"Hello! Joe's gone outside. He must have heard something we said," said Rolfe, setting his highball glass down with a thump.

"Oh, if he had only been educated at Cambridge instead of in Cambridge," mourned Mrs. Carter.

It was true that the tall, good-looking Mr. Dauntless had left the room, but not because he had heard the comments of his friends. He was standing on the wind-swept verandah, peering through the mist toward a distant splash of light across the ravine to the right of the club grounds. The fog and mist combined to run the many lights of the Thursdale windows into a single smear of colour a few shades brighter than the darkness from which it protruded. Dauntless's heart was inside that vague, impressionistic circle of colour, but his brain was very much in evidence on the distant outside. What were the workings of that eager brain will soon be revealed--to the reader, at least, if not to the occupants of the rain-bound clubhouse.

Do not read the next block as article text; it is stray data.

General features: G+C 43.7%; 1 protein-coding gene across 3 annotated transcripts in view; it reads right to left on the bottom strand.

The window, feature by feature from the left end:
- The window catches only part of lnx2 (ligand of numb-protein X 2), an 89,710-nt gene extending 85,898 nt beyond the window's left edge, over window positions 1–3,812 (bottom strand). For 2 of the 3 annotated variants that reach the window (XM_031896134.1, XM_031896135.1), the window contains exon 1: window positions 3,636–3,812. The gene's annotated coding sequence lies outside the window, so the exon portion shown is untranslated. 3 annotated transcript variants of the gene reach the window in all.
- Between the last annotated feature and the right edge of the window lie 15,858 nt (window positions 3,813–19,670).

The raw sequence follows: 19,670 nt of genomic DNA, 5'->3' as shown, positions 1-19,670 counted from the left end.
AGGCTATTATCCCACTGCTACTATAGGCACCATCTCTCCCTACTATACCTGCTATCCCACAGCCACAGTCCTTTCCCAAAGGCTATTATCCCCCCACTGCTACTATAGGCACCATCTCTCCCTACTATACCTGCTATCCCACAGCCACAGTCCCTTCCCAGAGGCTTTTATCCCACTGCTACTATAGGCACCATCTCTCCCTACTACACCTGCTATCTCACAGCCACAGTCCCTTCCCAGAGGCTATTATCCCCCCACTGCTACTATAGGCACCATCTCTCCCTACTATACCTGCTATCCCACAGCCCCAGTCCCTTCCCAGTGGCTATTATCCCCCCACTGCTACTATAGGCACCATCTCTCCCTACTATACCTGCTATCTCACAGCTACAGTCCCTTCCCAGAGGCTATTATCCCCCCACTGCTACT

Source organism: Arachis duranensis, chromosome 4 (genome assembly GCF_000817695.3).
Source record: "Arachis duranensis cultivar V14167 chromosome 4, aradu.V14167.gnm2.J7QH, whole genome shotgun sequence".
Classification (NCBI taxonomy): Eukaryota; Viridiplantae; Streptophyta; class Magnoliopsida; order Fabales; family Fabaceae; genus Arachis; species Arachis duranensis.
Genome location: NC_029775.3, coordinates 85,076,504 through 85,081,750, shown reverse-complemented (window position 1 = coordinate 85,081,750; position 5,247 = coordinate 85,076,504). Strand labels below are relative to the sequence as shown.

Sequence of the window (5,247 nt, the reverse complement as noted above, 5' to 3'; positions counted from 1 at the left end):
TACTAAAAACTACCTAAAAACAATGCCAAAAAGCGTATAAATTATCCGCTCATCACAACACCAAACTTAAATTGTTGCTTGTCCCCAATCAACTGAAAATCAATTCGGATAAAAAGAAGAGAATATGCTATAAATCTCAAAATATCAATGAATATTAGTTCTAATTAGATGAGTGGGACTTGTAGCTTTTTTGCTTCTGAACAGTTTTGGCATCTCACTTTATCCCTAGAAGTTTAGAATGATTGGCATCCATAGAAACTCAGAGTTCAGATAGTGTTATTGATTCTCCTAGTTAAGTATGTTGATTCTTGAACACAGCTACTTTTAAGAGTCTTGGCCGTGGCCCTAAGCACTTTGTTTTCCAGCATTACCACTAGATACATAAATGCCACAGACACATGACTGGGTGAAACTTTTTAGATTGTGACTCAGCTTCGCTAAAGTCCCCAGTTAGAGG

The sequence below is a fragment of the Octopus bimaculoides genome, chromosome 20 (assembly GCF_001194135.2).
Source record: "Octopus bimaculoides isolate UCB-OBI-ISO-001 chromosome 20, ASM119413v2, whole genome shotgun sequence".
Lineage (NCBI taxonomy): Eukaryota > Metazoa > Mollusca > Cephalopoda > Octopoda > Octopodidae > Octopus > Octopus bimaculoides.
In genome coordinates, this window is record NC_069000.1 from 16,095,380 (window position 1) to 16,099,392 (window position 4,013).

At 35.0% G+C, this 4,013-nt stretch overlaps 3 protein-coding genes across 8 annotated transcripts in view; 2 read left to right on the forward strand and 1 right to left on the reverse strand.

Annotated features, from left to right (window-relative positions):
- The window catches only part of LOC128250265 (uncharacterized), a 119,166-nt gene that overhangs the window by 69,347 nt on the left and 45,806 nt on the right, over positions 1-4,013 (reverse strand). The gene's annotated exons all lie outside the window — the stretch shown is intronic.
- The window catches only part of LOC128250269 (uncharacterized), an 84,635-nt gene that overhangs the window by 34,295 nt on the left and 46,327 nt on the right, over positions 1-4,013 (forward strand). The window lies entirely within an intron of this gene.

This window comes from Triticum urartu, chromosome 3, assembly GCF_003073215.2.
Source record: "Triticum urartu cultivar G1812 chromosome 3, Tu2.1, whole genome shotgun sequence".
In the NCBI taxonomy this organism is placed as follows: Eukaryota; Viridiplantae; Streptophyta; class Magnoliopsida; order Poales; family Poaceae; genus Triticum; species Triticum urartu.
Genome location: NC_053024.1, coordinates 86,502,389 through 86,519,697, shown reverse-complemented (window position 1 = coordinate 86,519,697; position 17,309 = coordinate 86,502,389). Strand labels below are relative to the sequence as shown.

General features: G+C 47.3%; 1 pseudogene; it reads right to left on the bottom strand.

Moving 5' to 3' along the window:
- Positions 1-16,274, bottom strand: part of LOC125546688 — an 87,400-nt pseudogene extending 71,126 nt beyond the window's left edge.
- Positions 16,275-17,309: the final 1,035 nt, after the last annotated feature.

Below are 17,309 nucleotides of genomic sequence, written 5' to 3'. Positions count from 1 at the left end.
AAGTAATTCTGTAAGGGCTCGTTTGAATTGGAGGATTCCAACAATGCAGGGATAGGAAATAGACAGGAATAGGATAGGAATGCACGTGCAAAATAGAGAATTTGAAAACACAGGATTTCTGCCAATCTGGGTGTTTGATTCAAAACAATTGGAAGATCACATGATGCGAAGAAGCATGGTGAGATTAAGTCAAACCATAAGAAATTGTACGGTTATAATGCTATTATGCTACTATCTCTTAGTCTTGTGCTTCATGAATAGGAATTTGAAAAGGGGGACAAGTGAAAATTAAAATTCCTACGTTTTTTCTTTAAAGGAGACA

A word concerning Dauntless. He was the good-looking son of old banker Dauntless, who died immediately after his cashier brought ruin to the concern of which he was president. This blow fell when his son was in his senior year at Harvard. He took his degree, and then, instead of the promised trip around the world, he came home and went to work in the offices of a big brokerage firm. Everybody knew and liked him. He was a steady, earnest worker, and likewise a sportsman of the right temperament. Big, fashionable Faraway looked upon him as its most gallant member; no one cared to remember that he might have been very rich; every one loved him because he had been rich and was worthy in spite of that. It was common knowledge that he was desperately in love with pretty Eleanor Thursdale, daughter of the eminently fashionable and snobbishly aristocratic widow Thursdale, mistress of many millions and leader of select hundreds. Moreover, it was now pretty well known that Mrs. Thursdale had utterly lost sight of Dauntless in surveying the field of desirable husbands for Eleanor. She could see nothing but Englishmen, behind whom lurked the historic London drawing-rooms and British estates. That is how and why young Windomshire, a most delightful Londoner, with prospects and a peerage behind him, came to be a guest in her city house, following close upon a long sojourn in the Bermudas. HE had been chosen; the battle was over, so far as Eleanor's hand was concerned. What matter if Dauntless had her heart?